Bringing up baby
What kind of religious education—if any—do kids need?
Once upon a time, I was an Episcopalian. I went to church every Sunday (well, pretty much), sang along enthusiastically with the hymns, loved the acrid-sweet fog of incense.
I also went to Sunday school, got homesick and danced to Billy Idol at a church-run summer camp at Lake Tahoe every year, and later joined youth group. I remember snipping felt and gold braid into elaborate costumes for a King David-related puppet show, hanging around at coffee hour for the cookies and feeling comforted by the recitation of the liturgy, every week the same, right down to the hissing “S” sounds of “trespasses” in the Lord’s Prayer.
I was, in short, a pretty devout kid. But along the way, that changed. I decided I couldn’t really believe in the Resurrection, at least not literally, and if I didn’t believe in that, maybe I didn’t actually believe in the Bible, or, come to think of it, God. That led me to think that I probably shouldn’t get confirmed.
So I didn’t, and my church attendance dwindled over the years, until now I don’t even do that Christmas Eve and Easter thing. I’ve always loved the midnight mass service, though, come to think of it, what I most loved was singing along to Christmas carols, where in the legions of voices nobody can hear it if I didn’t quite hit the high note on “heavenly peace” in “Silent Night.”
Heavenly peace or no, for the most part, I’ve pretty much been at peace with having drifted away from organized religion.
Now, though, my daughter is 3, and we go to the farmers’ market and gym on Sunday mornings, not to services. I like both of those things, and I don’t feel that I can in good conscience provide my daughter with the same kind of religious upbringing I had. It would be hypocritical of me; I’m not a believer myself, and I can’t quite fake it for her.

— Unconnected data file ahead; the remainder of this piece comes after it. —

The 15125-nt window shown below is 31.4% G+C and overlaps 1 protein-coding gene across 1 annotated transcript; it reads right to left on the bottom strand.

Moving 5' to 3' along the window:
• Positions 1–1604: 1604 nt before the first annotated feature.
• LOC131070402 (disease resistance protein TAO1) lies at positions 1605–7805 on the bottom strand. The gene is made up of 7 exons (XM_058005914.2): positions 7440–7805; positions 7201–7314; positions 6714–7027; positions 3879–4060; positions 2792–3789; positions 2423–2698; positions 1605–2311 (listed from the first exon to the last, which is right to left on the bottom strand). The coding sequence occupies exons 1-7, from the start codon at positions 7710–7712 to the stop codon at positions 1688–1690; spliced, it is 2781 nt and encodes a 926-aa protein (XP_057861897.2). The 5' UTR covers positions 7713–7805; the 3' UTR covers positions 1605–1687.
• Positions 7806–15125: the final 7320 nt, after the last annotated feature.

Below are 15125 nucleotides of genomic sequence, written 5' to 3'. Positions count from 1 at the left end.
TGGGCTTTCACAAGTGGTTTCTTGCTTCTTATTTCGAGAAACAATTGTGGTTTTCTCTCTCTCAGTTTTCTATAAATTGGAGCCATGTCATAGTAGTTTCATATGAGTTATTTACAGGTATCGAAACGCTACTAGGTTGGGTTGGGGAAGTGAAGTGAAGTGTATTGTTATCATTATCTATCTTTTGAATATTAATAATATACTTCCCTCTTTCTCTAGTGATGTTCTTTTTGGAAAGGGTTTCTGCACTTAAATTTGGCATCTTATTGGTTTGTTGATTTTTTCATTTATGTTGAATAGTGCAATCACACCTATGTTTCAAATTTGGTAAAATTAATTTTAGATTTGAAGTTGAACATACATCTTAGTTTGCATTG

But at the same time, I strongly value the upbringing I did have in church. It was a social network, a spiritual experience and a complete literary education. I have a Ph.D. in English, and let me tell you, reading Victorian British literature is no picnic if you don’t know your Bible references, not to mention that familiarity with Episcopalianism made it easier to understand what antidisestablishmentarianism was.
I’m sorry my daughter will miss all that, at least in the every-week, ordinary way that I experienced it; my mother is a member of the church, and she’ll take my daughter on occasion, with my blessing. I want my daughter to be exposed to religion and both familiar with and tolerant of different belief structures—but I don’t think I can go back to church for myself.
It’s not a political thing. I mean, let’s face it: Episcopalians are about as liberal as a religion gets. They ordain gay bishops! (And then they have schisms over it, but then maybe it’s just a schism-happy sort of church, insofar as it started with a schism over the king’s divorce.)
It’s a matter of deep-seated agnosticism I can’t believe my way out of. I’m still not really sure what the answer is. My husband was raised without a church upbringing, and he seems to have turned out fine (and also managed to get a Ph.D. in English, though he studies those godless modernists). His family discussed and tried out different churches and religions at different times, and maybe that’s something we’ll do when my daughter is older.
For now, though, we keep going to the farmers’ market and the gym, and every once in a while, when we pass Trinity Cathedral, I almost wish I could belong.